The first thing you’re going to learn is how to calculate pivot point levels.
The pivot point and associated support and resistance levels are calculated by using the last trading session’s open, high, low, and close.
Since forex is a 24-hour market, most forex traders use the New York closing time of 5:00pm EST as the previous day’s close.
The calculation for a pivot point is shown below:
Pivot point (PP) = (High + Low + Close) / 3
Support and resistance levels are then calculated off the pivot point like so:
First level support and resistance:
First resistance (R1) = (2 x PP) – Low
First support (S1) = (2 x PP) – High
Second level of support and resistance:
Second resistance (R2) = PP + (High – Low)
Second support (S2) = PP – (High – Low)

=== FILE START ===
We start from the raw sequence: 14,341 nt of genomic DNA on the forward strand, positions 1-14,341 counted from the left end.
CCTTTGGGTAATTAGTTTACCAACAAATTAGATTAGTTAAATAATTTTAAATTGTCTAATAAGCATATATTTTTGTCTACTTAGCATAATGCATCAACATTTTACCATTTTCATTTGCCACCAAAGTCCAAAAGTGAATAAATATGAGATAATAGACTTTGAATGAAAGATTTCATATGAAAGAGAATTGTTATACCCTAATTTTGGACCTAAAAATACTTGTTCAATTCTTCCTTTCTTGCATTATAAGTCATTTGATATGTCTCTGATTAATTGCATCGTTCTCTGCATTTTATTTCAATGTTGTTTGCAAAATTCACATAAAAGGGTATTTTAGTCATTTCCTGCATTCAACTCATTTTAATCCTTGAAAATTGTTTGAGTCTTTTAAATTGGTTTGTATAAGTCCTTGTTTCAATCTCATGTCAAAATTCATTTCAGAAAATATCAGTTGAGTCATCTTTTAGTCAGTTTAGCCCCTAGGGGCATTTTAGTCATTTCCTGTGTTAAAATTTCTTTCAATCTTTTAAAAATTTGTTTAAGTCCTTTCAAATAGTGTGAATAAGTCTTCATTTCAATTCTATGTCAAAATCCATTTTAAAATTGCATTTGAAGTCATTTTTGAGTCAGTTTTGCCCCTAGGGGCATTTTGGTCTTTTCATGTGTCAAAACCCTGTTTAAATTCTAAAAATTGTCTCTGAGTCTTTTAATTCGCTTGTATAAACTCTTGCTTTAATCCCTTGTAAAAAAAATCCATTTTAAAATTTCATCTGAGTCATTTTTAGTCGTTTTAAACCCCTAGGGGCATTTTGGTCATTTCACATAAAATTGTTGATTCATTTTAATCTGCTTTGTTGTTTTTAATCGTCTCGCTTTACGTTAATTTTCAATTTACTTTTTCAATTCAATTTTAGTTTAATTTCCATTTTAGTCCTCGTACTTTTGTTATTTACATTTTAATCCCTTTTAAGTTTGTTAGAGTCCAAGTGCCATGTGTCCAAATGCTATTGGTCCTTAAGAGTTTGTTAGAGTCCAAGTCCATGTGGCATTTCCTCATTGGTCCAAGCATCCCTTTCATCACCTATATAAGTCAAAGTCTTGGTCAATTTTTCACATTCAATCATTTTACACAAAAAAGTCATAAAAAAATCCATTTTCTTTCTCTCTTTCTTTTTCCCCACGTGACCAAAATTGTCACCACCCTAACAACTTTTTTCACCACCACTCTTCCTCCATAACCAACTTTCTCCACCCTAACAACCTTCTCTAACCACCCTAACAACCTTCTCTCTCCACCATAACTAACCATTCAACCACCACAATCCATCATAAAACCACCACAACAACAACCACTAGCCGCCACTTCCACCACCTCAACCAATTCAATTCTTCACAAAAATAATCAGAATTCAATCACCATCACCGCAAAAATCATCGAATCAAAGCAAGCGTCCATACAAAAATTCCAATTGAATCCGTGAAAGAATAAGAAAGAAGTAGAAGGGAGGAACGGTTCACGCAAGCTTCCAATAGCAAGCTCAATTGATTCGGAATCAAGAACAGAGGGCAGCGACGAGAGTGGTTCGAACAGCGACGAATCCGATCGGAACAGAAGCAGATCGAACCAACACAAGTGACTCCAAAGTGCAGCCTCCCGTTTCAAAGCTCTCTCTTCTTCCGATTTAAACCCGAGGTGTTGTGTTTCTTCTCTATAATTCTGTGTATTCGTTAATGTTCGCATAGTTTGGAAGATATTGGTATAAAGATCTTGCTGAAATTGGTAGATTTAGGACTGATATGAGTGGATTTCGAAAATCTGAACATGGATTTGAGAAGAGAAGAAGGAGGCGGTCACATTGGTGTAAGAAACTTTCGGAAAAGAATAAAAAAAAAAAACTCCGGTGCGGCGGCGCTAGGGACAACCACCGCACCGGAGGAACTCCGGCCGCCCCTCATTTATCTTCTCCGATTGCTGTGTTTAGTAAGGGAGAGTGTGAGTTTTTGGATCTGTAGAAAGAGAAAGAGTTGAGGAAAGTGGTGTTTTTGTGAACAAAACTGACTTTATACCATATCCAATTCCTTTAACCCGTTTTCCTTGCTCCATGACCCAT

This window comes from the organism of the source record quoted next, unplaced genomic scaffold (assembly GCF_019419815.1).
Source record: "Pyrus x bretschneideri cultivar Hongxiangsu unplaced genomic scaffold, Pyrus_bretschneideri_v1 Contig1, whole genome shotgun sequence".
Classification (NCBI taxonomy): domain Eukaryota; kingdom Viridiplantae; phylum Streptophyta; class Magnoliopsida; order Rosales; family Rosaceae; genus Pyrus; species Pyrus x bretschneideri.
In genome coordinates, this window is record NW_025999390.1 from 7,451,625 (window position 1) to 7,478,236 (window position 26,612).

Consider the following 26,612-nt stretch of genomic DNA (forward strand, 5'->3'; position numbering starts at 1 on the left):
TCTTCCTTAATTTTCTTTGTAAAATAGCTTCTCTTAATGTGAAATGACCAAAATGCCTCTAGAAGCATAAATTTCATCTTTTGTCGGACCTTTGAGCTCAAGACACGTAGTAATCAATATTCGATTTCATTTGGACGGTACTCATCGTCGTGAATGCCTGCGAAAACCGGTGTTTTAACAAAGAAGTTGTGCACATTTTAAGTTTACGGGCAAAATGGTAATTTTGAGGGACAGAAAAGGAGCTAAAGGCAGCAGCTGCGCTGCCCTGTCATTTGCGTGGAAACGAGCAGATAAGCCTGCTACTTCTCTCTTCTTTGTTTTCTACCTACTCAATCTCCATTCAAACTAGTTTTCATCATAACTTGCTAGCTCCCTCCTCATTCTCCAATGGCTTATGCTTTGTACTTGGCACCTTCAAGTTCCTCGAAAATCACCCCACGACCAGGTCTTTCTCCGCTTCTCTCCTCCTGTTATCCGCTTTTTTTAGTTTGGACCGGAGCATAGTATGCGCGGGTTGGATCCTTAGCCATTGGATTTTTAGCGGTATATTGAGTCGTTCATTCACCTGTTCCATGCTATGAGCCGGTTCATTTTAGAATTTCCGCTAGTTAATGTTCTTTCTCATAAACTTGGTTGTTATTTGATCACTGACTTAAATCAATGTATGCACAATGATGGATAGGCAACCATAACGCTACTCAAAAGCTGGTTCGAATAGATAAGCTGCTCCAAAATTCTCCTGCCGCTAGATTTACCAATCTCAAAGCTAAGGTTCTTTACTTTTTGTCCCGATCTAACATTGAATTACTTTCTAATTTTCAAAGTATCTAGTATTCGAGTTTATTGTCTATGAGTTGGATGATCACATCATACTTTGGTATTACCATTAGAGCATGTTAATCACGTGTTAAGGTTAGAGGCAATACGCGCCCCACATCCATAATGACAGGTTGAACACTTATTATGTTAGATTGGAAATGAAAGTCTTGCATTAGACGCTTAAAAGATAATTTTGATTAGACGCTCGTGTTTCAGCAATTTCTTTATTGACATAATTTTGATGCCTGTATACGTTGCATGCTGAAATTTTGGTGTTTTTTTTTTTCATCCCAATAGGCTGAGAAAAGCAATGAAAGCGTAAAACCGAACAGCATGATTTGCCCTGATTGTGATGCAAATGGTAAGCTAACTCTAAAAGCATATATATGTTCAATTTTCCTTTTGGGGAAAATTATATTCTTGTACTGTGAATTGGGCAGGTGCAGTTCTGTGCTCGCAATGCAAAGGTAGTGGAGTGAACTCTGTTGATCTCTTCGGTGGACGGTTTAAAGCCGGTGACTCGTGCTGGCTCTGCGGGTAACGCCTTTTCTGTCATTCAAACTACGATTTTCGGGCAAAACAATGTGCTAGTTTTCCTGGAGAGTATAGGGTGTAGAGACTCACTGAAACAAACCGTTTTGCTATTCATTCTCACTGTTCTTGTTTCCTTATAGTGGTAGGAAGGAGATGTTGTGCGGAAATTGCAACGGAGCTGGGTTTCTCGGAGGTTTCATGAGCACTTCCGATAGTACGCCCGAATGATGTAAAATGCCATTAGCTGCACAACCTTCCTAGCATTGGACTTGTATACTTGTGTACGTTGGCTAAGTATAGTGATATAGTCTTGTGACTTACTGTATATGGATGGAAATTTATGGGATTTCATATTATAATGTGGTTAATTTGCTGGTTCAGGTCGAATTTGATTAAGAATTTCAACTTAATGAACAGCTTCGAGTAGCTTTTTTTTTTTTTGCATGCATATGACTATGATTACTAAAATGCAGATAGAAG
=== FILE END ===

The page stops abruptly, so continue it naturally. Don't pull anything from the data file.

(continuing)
Third level of support and resistance:
Third resistance (R3) = High + 2(PP – Low)
Third support (S3) = Low – 2(High – PP)
Keep in mind that some forex charting software plot intermediate levels or mid-point levels.
These are basically mini levels between the main pivot point and support and resistance levels.
If you hated algebra, have no fear because you don’t have to perform these calculations yourself.
Most charting software will automatically do this for you. Just make sure you configure your settings so that it uses the correct closing time and price.
We here at dnbcmarkets.com also have our very own Pivot Point Calculator!
The forex pivot point calculator can come in handy, especially if you want to do a little backtesting to see how pivot point levels have held up in the past.
Remember, one of the advantages of using pivot points is that it is objective, so it’s very easy to test how price reacted to them.
Next up, we’ll teach you the various ways in which you can incorporate pivot points into your forex trading strategy.